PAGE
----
Wasyliw at Yalta

Universities can have an impact on democracy. Zenon Wasyliw, associate professor of history, knows this firsthand, having spent time in Serbia and in Ukraine before and after it had separated from the USSR. This October he returned to Ukraine to take part in the Alliance of Universities for Democracy’s 16th annual conference in Yalta. This meeting provided an interdisciplinary, transnational gathering of university faculty and administrators to advance education in promoting democratic institutions, economic development including technology transfer, decentralized decision making, human health, sustainable habitation of the earth, and common moral and social values.

Before an audience of representatives from more than 110 American and central, eastern, and southeastern European universities, Wasyliw presented a plenary session paper entitled “The Orange Revolution in Ukraine and the EU: The Pora Movement and Connections with Gene Sharp’s From Dictatorship to Democracy.” The Orange Revolution began in 2004 after allegations of widespread corruption, intimidation of voters, and electoral fraud during the country’s presidential election. According to Wasyliw, “The Orange Revolution, with students playing a leading role, allowed Ukrainians to challenge political authority no matter whom or what that political authority might be.” Wasyliw sought to encourage and incite university students in his audience to engage their educational institutions in the larger society.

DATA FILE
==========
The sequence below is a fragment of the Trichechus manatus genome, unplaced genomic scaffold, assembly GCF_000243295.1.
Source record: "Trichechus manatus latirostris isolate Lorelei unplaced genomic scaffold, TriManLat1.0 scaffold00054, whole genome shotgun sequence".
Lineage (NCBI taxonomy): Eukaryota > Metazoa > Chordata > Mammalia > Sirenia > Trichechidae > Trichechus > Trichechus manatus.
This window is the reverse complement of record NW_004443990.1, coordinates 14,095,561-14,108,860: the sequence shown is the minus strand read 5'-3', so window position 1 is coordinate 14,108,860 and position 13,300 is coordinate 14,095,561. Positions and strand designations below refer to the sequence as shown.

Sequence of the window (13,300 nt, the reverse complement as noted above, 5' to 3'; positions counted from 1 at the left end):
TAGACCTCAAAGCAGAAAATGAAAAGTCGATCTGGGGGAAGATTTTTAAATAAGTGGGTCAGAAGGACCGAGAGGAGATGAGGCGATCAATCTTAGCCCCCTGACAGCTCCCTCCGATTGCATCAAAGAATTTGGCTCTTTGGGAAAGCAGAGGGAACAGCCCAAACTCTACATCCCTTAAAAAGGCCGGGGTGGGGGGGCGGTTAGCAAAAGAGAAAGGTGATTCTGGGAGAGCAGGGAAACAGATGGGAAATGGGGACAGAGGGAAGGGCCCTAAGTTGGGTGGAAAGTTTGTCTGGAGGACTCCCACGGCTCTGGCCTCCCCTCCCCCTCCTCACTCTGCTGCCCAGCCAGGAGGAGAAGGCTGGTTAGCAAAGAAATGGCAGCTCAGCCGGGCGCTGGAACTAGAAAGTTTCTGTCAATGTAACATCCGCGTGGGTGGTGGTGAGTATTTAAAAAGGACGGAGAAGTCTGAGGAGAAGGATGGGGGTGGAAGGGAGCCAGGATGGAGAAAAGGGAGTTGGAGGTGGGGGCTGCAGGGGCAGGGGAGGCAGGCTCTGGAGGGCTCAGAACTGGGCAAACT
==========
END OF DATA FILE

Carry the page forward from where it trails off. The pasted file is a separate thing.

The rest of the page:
This was Wasyliw’s first trip to Ukraine since the Orange Revolution. He was particularly struck by the increased transparency of the government and the open­ness of the media: “In opinion polls, the media is the most trusted institution in the country, followed by religion.”

Always the teacher, Wasyliw thought of the ways to engage his students upon his return to Ithaca College. He implemented e-mail exchanges between students in his Other Europe course and those in central and eastern European countries, and he plans a similar e-mail exchange with students in his Global Revolutions course. Perhaps students will develop a revolutionary model of their own. Says Wasyliw, “I want to encourage my students to have greater awareness of the world and their community,” rather than just a textbook understanding.

Wasyliw’s next project is an attempt to build connections between generations. He has proposed a paper on history, gerontology, and civic engagement for the next conference in Katowice, Poland. He hopes to motivate civic engagement and intergenerational communication by encouraging younger generations to reconstruct the past by talking to older generations, both locally and internationally.

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